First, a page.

Don’t get me wrong, I think NBCU is taking a big stride in improving the way marketers make decisions on which TV shows to buy but any media planner worth their salt was already using other metrics and data streams. In truth, NBCU hasn’t even caught up with what can be done on TV with this move.

If a marketer wants to use addressable video ads delivered via TV there are already methods of doing that. Rather than place a buy with NBCU I would go directly to the cable provider. Remember, for many product categories the household is the buying unit, especially FMCG. Knowing which household is buying which laundry detergent is the most important consideration for Tide. The cable provider can tell me which households had a set that my ad (and my competitor’s ad) aired on based on set top box data. Many retailers can tell me which households bought which brand based on loyalty card data. A simple list match can reveal enough households to see whether advertising has any impact on sales, but more importantly new penetration.

The cable provider can execute addressable TV. I can “serve” different TV ads into different households based on their buying behaviors. Does Tide have an advantage they want to use to steal customers from Wisk? Is there a different benefit or incentive they want to use to lure away Cheer buyers? We can do that.

Thanks NBCU, but no thanks.

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Is Your Marketing Integrated Or Quarantined?

Isaac Asimov once said “The true genius of any plan lies as much in the execution as it does in the concept. “ The same can be said of Integrated Marketing. An Integrated Marketing program built solely on execution—meaning, simplistically, a multi-platform media buy for cost efficiencies sake—will save you money, but won’t accomplish much in business growth. Nor will a great idea not executed properly, not achieving significant scale and not motivating people to a specific action.

So, if Integrated Marketing is so important why don’t we see it every day? It seems that somewhere somehow we lost our way as an industry. Let’s take a step back in time to see when that happened and how we got to the state we are currently in. Marketing in the days before mass media was simple. Most businesses were local and there were few national brands. So a product got a strong following and word-of-mouth with an occasional newspaper ad worked. But after World War II mass media took over—first driven by magazines and radio. But barely a decade later, TV became affordable to a large segment of the population–and mass brands grew simultaneously in a symbiotic way. One could not have happened without the other. TV and Magazines helped introduce brands to new consumers and the advertising revenue generated by these brands funded the content that increased the appeal of mass media. And because there were fewer options the mass media flourished.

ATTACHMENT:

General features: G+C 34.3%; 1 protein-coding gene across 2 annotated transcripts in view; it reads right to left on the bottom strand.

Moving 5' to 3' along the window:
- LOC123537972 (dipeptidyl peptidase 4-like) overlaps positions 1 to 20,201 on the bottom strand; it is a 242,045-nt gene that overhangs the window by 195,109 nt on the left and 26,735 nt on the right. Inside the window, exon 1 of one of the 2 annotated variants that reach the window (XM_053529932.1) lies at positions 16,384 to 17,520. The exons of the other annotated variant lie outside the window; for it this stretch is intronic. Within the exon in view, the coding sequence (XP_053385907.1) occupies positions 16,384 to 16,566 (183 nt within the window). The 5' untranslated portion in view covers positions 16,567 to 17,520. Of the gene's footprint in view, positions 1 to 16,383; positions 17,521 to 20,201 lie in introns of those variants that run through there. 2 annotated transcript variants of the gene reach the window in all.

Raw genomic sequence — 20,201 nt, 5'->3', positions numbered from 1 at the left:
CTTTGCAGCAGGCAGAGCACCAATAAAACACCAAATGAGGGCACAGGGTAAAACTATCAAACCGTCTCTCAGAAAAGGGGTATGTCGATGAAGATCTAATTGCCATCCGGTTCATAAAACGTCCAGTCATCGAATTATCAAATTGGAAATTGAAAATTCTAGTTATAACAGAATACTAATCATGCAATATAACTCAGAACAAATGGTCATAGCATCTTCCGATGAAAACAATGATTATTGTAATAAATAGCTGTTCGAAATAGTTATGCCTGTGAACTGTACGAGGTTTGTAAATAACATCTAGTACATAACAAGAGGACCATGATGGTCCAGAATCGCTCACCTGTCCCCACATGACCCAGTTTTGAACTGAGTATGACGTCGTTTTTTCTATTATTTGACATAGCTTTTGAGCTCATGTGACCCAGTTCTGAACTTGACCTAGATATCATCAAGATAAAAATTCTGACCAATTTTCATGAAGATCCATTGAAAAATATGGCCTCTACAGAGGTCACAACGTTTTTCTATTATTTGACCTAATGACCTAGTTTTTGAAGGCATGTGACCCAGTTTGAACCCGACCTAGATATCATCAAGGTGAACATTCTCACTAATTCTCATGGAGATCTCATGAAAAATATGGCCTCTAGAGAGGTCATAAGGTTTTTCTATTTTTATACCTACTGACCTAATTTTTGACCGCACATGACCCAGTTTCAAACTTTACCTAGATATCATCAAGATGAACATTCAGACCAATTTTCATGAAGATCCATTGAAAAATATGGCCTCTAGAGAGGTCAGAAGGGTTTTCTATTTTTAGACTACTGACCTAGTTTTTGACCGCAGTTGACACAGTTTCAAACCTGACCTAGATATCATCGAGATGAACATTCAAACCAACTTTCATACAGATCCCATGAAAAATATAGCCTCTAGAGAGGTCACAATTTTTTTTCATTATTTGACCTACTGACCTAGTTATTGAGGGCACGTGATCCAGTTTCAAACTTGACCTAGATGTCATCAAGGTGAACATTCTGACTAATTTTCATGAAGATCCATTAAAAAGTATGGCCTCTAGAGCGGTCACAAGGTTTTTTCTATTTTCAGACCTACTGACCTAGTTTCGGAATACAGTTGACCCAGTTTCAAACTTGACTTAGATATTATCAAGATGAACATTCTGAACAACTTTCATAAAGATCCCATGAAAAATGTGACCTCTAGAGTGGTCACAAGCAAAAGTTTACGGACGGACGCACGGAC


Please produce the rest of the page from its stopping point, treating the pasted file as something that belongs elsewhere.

Advertising became the focus of most brand’s marketing budgets and TV became the favored medium. The advertising industry came up with a model of how to evaluate advertising—the famous six stage ARF Model—Vehicle Distribution, Vehicle Exposure, Advertising Exposure, Advertising Perception, Advertising Communication and Sales Response. We developed an advertising impression metric to plan, buy and track how we were doing. Advertising agencies restructured around this principle and created media planning and media buying disciplines whose goal was to aggregate audiences.

Since the 1980’s a lot has changed in media availability. Most homes have multiple TV’s, and access to more than 100 channels and the share of viewing has fragmented greatly. That’s just TV. Magazines, radio, newspapers had the same fragmentation and increased availability of options. Today, with internet/mobile access rivaling TV ownership, the world is different. The age-old ARF model doesn’t apply anymore because with digital media we can do so much more than we ever could before. We can customize messaging and create individualized communication pathways to drive purchases. Digital is not an advertising medium, per se. It is a marketing channel.

The sad truth is that today that ARF model still drives the advertising industry. Media is still planned and purchased at most agencies on an impression/GRP basis. We value ourselves as buyers on how well we do on a cost per thousand impressions basis. Media Researchers at most agencies are more concerned about methodology of tracking audiences than on developing tools and techniques to measure what really is important—product sales. We used to play a joke on new employees. On their first day we would show them a media plan and tell them it didn’t have enough W18-49 GRP’s. We’d then send them down to the supply room with a requisition form for a box of GRP’s. Well, the joke, it turns out, is on us for focusing for too long on a surrogate metric for evaluating ourselves. We are still trying to aggregate audiences. But it’s not just an agency problem. The entire marketing process is over-siloed. When marketers have a creative agency, a media agency, a PR firm, a promotional agency and a digital marketing partner engaged on the brand, often times from multiple holding companies, the challenge becomes one of bringing disparate voices into harmony. Getting everyone singing the same tune, and not seeking a solo performance that highlights their voice, their contribution in absence of everyone else. This is a base instinct we have in these situations, proving our worth and our value in a team environment.